Are you constantly tired, no matter how much sleep you manage to get at night? Do physical and mental workouts leave you worn out for days at a time? Do you suffer from unexplained aches and pains that never seem to go away? If you answered yes to all of these questions, you may be suffering from Chronic Fatigue Syndrome.
What is Chronic Fatigue?
Chronic Fatigue is—as its name implies—a condition that’s most prominently characterized by constant, profound fatigue. Other symptoms include:
- Joint and muscle pain
- Cognitive impairment (confusion, forgetfulness, difficulty concentrating, etc.)
- Enlarged lymph nodes in your neck or armpits
- Sore throat
- Increased sensitivity to pain
- Anxiety, depression, or malaise
Chronic fatigue can be tricky to pinpoint, as it’s a disease of exclusion. Before a doctor can diagnose someone with chronic fatigue, they must rule out all other possible causes of the patient’s issues. Adrenal Insufficiency, Lyme Disease, clinical depression, and various diseases of specific organs (including the liver and kidneys) can all cause symptoms similar to Chronic Fatigue.
Now, most of us know at least one person who’s seemingly always tired because they don’t get enough sleep at night. But that’s NOT what Chronic Fatigue is. For people with this illness, it seems that there’s no amount of rest (or improvements to their sleep cycle) that will give them a “normal” energy level, and bouts of physical or mental exercise can leave them too exhausted to do much of anything for more than 24 hours. Chronic Fatigue sufferers often have trouble at their jobs or maintaining relationships with others; the condition robs them of their ability to concentrate and their will to socialize. And, unfortunately, many folks will write sufferers off as “lazy” or “whiney” instead of understanding that the person is struggling with a real illness—they don’t “just need to go to bed earlier.”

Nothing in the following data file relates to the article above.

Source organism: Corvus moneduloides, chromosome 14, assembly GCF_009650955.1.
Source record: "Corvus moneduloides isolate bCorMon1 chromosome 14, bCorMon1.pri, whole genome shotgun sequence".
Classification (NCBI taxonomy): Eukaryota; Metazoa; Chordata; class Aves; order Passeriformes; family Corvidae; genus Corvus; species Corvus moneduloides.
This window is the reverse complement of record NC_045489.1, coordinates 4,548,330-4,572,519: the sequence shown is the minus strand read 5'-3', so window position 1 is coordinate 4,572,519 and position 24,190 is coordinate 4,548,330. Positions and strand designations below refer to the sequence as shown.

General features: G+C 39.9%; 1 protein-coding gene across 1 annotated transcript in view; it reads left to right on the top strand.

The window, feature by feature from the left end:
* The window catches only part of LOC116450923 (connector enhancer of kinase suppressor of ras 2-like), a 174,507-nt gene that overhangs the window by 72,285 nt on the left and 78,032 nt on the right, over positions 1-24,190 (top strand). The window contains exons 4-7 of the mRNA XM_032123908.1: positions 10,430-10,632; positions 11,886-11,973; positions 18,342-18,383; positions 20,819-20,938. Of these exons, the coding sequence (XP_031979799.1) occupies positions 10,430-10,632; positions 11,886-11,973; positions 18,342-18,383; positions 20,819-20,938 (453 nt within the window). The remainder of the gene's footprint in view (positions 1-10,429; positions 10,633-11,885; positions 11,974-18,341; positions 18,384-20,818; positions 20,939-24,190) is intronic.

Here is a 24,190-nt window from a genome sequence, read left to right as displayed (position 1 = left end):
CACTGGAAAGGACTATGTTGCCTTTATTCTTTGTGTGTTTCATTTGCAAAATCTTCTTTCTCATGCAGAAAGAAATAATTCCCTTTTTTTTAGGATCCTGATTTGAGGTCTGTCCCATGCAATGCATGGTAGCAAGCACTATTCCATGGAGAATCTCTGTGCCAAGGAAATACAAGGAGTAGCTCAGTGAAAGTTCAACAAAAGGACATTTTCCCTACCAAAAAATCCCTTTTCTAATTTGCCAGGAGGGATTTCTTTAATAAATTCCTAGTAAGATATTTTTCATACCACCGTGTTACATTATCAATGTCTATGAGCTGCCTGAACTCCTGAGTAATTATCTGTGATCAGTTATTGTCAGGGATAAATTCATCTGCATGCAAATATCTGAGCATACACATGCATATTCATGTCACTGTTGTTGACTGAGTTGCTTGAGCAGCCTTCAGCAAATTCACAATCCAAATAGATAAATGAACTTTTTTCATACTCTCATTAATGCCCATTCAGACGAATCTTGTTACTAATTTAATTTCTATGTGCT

Unfortunately, there’s no easy “cure” for Chronic Fatigue; a person can’t just take antibiotics and expect to feel better in a week. Instead, most treatment plans primarily focus on relieving the symptoms of the disease.
- Antidepressants may alleviate the depression and anxiety that tends to go hand-in-hand with Chronic Fatigue. These medications may also help with mild, generalized pain.
- Nonsteroidal anti-inflammatory drugs (NSAIDs) can help with managing acute pain. Lower doses are easily available over the counter in the form of aspirin and ibuprofen. A doctor might also prescribe something stronger, as well.
- Lifestyle changes (including journaling, the adoption of relaxation techniques like meditation or massage, and a specialized, nutrition-focused diet) can all promote better health overall.
Many people with chronic fatigue also find it helpful to seek out therapy or join support groups. This provides a supportive, understanding environment in which to discuss struggles and triumphs, as well as swap suggestions to help get a handle the condition.